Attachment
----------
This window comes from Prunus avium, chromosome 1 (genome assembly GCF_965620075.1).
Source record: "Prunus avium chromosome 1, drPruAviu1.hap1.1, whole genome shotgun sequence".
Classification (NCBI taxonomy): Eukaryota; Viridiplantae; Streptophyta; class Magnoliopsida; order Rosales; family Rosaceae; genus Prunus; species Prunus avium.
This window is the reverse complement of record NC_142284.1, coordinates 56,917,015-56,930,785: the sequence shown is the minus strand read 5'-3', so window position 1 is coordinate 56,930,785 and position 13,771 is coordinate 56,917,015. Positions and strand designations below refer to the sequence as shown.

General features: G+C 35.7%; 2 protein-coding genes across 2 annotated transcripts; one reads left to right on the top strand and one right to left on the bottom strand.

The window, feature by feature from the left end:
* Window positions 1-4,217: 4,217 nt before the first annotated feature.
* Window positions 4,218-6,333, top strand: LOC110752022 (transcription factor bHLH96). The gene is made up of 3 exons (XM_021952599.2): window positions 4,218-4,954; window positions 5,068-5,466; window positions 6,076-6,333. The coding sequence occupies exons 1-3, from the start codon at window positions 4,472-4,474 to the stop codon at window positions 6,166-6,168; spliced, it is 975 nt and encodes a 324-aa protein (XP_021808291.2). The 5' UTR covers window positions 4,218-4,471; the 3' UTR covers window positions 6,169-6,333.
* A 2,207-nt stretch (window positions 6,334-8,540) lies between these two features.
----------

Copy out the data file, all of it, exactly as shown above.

This window comes from Prunus avium, chromosome 1 (genome assembly GCF_965620075.1).
Source record: "Prunus avium chromosome 1, drPruAviu1.hap1.1, whole genome shotgun sequence".
Classification (NCBI taxonomy): Eukaryota; Viridiplantae; Streptophyta; class Magnoliopsida; order Rosales; family Rosaceae; genus Prunus; species Prunus avium.
This window is the reverse complement of record NC_142284.1, coordinates 56,917,015-56,930,785: the sequence shown is the minus strand read 5'-3', so window position 1 is coordinate 56,930,785 and position 13,771 is coordinate 56,917,015. Positions and strand designations below refer to the sequence as shown.

General features: G+C 35.7%; 2 protein-coding genes across 2 annotated transcripts; one reads left to right on the top strand and one right to left on the bottom strand.

The window, feature by feature from the left end:
* Window positions 1-4,217: 4,217 nt before the first annotated feature.
* Window positions 4,218-6,333, top strand: LOC110752022 (transcription factor bHLH96). The gene is made up of 3 exons (XM_021952599.2): window positions 4,218-4,954; window positions 5,068-5,466; window positions 6,076-6,333. The coding sequence occupies exons 1-3, from the start codon at window positions 4,472-4,474 to the stop codon at window positions 6,166-6,168; spliced, it is 975 nt and encodes a 324-aa protein (XP_021808291.2). The 5' UTR covers window positions 4,218-4,471; the 3' UTR covers window positions 6,169-6,333.
* A 2,207-nt stretch (window positions 6,334-8,540) lies between these two features.